(I don't say this pejoratively. I like it when composers work other pieces into their work as homages. Beethoven used what's now known as "The Bear Went Over the Mountain" in his Wellington's Victory. That hardly diminishes Beethoven.)
I just now have become even more convinced that composer Jean-Michael Schonberg likes to work classical music into his pieces. The other day I was listening to "Gavotte with Six Variations" by Jean-Philippe Rameau -- and it's clearly the inspiration for the song "Castle in the Cloud" from Boubil-Schonberg's Les Miserables.
And given that they are French as was Rameau, it makes it even more likely that a trained musician would know his country's musical heritage.
For those who might forget how "Castle in the Cloud" goes, here's a short version --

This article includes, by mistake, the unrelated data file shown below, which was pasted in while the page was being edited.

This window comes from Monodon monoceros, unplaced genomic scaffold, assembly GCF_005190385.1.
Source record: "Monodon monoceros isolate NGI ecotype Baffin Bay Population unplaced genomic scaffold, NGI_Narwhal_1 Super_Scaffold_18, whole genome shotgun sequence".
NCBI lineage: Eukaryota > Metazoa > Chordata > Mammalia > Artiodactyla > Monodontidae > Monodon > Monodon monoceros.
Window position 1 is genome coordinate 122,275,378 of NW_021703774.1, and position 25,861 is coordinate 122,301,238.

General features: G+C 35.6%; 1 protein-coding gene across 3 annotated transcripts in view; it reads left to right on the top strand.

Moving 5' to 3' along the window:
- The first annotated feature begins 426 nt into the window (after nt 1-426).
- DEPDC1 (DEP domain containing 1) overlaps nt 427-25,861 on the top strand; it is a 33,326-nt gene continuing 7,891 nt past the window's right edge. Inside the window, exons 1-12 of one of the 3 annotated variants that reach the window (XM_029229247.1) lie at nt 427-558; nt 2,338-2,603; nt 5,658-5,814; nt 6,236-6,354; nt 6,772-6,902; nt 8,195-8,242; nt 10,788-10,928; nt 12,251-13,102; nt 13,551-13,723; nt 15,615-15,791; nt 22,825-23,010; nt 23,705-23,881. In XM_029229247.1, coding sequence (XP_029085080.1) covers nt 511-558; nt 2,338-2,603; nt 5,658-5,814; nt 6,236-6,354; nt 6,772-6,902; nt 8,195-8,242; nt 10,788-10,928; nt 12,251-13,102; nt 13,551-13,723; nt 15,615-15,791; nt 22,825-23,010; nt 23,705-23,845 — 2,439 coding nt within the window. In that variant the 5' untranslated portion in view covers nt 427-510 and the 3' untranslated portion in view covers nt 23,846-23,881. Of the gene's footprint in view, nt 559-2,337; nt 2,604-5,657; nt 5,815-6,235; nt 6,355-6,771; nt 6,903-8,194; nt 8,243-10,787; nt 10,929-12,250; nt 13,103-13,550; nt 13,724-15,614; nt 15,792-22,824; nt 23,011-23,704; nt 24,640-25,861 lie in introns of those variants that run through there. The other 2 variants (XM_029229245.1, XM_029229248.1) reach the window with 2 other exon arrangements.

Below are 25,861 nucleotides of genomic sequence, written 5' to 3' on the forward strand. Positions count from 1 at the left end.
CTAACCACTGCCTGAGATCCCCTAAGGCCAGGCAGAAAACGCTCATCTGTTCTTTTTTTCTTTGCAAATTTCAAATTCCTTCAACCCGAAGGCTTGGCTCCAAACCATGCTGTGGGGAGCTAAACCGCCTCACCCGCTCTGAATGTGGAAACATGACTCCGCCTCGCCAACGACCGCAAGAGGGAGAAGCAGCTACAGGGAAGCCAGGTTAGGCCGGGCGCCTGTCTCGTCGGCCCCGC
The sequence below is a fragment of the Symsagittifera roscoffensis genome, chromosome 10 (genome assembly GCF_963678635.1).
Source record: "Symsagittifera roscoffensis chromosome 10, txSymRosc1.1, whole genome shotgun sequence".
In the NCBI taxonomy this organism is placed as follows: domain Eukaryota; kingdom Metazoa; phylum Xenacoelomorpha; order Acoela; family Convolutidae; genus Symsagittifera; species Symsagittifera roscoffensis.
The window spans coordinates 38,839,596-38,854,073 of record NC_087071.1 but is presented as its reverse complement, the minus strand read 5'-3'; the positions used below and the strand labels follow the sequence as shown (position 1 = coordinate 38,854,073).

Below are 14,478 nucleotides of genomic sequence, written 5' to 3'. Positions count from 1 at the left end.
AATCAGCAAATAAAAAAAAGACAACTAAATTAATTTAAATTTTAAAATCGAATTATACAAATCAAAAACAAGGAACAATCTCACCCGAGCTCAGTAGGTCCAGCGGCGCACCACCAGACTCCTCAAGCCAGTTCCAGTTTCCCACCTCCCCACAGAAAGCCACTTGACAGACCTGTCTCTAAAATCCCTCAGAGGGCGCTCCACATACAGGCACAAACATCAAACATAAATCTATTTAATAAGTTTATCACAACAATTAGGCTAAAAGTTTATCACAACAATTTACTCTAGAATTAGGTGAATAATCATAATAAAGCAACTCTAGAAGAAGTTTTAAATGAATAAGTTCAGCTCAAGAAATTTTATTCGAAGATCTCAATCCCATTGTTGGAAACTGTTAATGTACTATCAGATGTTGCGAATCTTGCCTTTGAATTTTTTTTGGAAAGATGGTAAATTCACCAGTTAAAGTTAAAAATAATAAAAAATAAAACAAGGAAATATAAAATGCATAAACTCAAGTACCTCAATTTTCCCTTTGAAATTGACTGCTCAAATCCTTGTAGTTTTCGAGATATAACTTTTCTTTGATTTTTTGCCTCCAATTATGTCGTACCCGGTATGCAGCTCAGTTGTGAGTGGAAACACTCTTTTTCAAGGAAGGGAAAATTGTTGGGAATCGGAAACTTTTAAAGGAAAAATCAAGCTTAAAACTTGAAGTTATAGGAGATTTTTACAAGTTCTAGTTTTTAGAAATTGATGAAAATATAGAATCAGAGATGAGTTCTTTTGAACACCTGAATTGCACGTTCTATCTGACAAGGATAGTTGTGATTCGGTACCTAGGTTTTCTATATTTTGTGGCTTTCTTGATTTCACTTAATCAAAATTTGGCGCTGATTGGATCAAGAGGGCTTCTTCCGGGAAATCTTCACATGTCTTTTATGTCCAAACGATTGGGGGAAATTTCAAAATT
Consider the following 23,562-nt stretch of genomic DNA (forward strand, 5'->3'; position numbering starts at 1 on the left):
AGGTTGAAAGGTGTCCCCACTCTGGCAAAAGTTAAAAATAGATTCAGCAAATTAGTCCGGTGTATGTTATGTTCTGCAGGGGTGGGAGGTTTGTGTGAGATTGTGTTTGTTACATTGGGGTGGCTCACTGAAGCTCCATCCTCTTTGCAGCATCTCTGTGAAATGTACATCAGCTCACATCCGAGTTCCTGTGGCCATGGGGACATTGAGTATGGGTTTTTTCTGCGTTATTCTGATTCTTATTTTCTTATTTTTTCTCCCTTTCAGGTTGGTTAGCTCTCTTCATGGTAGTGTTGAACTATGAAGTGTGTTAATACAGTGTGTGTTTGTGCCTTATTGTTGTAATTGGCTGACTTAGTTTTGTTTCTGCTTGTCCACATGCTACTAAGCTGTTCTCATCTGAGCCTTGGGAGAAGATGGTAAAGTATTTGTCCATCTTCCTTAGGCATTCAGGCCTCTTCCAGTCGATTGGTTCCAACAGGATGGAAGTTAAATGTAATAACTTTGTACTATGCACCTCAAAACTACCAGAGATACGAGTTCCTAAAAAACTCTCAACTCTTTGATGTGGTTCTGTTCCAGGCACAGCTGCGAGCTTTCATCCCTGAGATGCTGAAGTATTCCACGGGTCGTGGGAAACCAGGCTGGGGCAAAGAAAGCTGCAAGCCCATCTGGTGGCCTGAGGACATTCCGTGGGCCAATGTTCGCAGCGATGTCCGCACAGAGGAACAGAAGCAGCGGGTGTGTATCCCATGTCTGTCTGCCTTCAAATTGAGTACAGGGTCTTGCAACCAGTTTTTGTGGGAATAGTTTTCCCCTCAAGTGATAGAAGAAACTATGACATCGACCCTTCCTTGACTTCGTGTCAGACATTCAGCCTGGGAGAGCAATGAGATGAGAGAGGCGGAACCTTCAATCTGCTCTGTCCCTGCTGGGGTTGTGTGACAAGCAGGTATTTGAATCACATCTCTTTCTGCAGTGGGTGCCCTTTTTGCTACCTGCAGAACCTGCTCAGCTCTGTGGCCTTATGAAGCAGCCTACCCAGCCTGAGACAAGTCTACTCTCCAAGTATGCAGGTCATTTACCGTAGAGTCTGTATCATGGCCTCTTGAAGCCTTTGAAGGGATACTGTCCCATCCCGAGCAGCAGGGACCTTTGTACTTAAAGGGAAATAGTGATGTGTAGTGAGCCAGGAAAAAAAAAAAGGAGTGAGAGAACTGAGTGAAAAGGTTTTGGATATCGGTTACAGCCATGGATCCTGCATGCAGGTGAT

And here is Rameau's Gavotte. No need to listen to the whole thing, only about the first minute. After all this is "Six Variations," so after the first go-round the melody gets deeply adapted. The piece is written for harpsichord, but this is an orchestral arrangement, which I decided to use since it more closely approximates the sound of the stage musical. And to be clear, it's not the full piece of Rameau music that's the basis of the song, but the main theme, which Schonberg then built on.
To refresh your memory, here's the original Jean Valjean, Colm Wilkinson singing "Bring Him Home" from Les Miserables.
(Side note: in a nice touch, when they made the movie of Les Miserables the filmmakers had to good sense and decency to get Colm Wilkinson into the film. He played the priest at the beginning who takes in Jean Valjean as an escaped prisoner.)
And here is the "Humming Chorus" from Madame Butterfly.
I am absolutely convinced that this is the inspiration for "Bring Him Home." Not just because of how similar they sound (listen particularly at the 40-second mark), or the Madame Butterfly connection, but how the last notes as it builds to a high crescendo finish spot-on the same.